I agree but I’ll take it one step further. I’ve long felt we should ban or severely restrict private cars in this city, particularly in Manhattan. Trying to do that for quality of life reasons or health reasons doesn’t seem like it will ever gain enough traction to make it possible in the near future. However, if we try the terrorism angle it might work. Just tell people to think of the threat of millions of private cars converging on the city daily, each of which could potentially have a car bomb. At the very least we could use this angle to justify throughly searching every car and truck entering populated areas. We could even use it to justify banning large numbers of nonessential vehicles on the grounds of not having enough manpower to search them all. I’m totally serious here. The minute you throw out the word terrorism people seem all too willing to give up things in the name of safety they otherwise would have never considered.

    Assuming you succeed in doing something radical like banning cars from Manhattan, you can then repurpose most of the bridge lanes for rail. The idea here is to make it very costly for a future adminstration to reverse the car ban. You might even convert one or more Manhattan avenues to bike boulevards, bollard off cross streets to motor traffic (again in the name of “security”) and so forth. While I’m not thrilled at using fear as the means to effect change, the end result would pretty much be what we liveable streets advocates want.

  • Alan

    I’m entirely down with the NYPD amping up traffic violence as a terrorism issue. Maybe they’ll finally take it seriously.

  • Greg

    You took the words right out of my mouth. I see no reason not to install bollards on every block in the city.

    I bet you could easily justify this economically: tally up the costs of a single death – medical expenditures, emergency services, investigative efforts, lawsuits, lost productivity, lost tax revenue, insurance payouts, towing, cleanup, etc. The bollards would likely pay for themselves. If terrorism fears get people better aligned on it, so much the better.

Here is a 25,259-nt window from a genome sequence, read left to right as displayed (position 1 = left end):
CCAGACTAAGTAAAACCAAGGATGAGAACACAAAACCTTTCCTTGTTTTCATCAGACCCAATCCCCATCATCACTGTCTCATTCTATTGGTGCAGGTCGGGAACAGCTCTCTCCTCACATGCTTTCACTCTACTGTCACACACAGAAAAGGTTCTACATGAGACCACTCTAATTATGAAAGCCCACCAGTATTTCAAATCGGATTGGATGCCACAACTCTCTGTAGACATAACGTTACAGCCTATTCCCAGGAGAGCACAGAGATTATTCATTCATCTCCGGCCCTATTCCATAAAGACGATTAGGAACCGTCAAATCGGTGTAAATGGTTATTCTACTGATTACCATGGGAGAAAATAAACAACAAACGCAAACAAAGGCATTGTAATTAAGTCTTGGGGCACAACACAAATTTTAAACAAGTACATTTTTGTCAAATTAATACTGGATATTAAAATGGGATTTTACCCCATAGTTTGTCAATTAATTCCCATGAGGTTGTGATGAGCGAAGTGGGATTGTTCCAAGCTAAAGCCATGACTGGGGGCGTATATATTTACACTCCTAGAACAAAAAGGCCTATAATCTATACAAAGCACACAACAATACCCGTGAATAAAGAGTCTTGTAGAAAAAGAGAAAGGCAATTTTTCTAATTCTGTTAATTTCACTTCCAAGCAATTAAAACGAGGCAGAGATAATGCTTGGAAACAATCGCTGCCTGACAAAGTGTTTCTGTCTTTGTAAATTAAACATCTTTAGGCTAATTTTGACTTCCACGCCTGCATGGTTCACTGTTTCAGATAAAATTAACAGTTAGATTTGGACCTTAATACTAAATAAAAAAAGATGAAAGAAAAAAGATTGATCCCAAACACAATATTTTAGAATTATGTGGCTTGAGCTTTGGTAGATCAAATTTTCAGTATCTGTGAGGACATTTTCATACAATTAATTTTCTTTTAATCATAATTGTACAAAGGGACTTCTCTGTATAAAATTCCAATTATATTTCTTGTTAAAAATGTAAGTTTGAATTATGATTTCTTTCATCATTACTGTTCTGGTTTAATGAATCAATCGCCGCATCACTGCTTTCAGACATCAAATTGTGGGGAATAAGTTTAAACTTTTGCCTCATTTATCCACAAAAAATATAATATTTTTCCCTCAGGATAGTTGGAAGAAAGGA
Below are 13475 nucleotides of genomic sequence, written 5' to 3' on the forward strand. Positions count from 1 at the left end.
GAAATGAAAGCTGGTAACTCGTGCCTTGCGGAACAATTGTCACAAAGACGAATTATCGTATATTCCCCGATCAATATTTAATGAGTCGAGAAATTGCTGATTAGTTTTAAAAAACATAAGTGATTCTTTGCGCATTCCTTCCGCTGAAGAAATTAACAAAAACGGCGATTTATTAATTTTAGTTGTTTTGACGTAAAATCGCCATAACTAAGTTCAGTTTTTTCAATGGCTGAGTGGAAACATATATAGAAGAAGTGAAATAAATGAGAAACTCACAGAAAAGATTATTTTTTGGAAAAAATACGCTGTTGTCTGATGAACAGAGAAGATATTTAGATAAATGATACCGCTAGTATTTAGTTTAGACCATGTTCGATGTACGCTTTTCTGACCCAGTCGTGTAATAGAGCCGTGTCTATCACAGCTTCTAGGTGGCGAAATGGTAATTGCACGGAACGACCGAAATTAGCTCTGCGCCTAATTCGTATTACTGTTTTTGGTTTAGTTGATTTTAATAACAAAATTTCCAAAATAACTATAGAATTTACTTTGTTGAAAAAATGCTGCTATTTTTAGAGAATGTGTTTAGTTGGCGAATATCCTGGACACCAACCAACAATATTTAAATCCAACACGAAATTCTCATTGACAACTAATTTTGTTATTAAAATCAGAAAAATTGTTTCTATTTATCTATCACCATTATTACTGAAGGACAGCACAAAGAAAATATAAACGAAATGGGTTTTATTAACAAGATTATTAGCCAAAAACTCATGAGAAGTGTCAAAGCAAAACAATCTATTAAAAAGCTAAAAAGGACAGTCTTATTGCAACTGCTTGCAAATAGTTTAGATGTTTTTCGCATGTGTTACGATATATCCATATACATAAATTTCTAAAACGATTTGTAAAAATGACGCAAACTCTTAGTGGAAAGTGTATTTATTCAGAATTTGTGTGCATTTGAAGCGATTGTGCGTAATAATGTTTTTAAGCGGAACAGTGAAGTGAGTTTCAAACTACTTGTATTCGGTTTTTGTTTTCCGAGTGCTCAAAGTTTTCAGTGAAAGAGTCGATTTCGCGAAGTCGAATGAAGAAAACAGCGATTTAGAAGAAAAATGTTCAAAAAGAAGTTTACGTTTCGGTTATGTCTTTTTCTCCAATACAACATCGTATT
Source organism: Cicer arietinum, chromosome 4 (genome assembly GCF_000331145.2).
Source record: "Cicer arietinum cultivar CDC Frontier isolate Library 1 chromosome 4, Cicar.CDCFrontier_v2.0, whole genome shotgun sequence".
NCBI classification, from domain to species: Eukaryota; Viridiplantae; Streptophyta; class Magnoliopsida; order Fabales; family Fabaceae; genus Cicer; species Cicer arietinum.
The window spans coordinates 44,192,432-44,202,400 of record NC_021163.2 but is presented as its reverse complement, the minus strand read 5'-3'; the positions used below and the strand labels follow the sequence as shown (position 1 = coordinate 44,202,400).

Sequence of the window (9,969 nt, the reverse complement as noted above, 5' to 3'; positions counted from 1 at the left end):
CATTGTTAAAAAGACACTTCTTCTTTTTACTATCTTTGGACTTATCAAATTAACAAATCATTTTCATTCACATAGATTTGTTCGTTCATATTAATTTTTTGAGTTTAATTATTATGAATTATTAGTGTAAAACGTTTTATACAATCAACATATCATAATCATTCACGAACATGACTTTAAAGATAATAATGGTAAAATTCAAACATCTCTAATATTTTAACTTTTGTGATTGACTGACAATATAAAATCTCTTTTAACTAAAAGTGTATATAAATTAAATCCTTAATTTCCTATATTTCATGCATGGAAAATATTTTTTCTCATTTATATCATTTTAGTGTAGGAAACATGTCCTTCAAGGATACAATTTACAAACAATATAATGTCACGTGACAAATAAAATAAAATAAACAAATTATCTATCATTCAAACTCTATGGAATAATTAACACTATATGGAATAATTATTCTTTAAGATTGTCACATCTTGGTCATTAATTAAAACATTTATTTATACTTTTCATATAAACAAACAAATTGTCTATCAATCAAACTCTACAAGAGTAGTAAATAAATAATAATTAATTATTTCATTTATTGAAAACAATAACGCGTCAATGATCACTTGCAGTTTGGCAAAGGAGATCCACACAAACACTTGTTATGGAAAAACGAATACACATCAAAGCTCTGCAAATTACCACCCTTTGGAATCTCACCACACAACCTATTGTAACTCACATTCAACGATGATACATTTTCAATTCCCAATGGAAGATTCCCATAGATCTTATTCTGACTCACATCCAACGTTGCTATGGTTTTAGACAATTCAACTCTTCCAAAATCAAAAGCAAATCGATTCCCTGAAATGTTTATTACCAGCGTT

I live down the block from an intersection where two years ago a car simply drove up onto the sidewalk, hit a woman standing outside a bagel shop, and killed her. It was an absurdly unnecessary death. Today that corner remains as unprotected as ever. People (including me) stand there all the time. *Nothing* prevents this from happening again. All it would take is one or two bollards and this will never be an issue again. So why don’t we have them?

  • Flakker

    No kidding. The police can’t even be bothered to stop people with obviously fake out of state plates.

  • Flakker

    Re: Cross-harbor tunnel: there used to be a rail bridge at Poughkeepsie, and the US merchant marine was way, way stronger than it is today for a variety of reasons in the 50s. But let’s keep being the city of “I can’t”, that’s working out so great.

  • Andrew

    Agreed. My only concern with bollards is that they will invariably be installed on the sidewalk (i.e., on the space supposedly allocated for pedestrian use), which in many cases is already too narrow. There are some absurd examples in Lower Manhattan, such as on Broad Street south of the Stock Exchange.

  • Confused

    The price is a lot higher than I would thought, but what gives? This seems like another case of mode snobbery. Nobody likes buses, I guess?

    If I’m following along, it looks like this provides more new capacity than the Gateway project ($16 billion estimate) for less money. It would also completely fix the terminal, while addressing the existing Penn Station isn’t even included in Gateway.

  • Confused

    You could not build 75 miles of new subway. Sorry, just not true. As soon as you start getting into real, substantive expansion, you will have to start upgrading the main stations that are at capacity, where the new passengers would transfer. You would very quickly consume billions trying to nibble away at incremental upgrades to the most congested stations while keeping them in passenger service. Digging new tunnels is the easy part. Retrofitting active, overcrowded facilities by setting up tiny work areas during off-peak times, and then tearing down the work area and move to the next tiny spot burns money like there’s no tomorrow. That’s the reality of waiting until you’re decades over capacity before you start doing necessary work. Complaining about it just defers it even longer and makes it that much more expensive and disruptive. New York needs to stop pretending it doesn’t need to make investments and just suck it up already!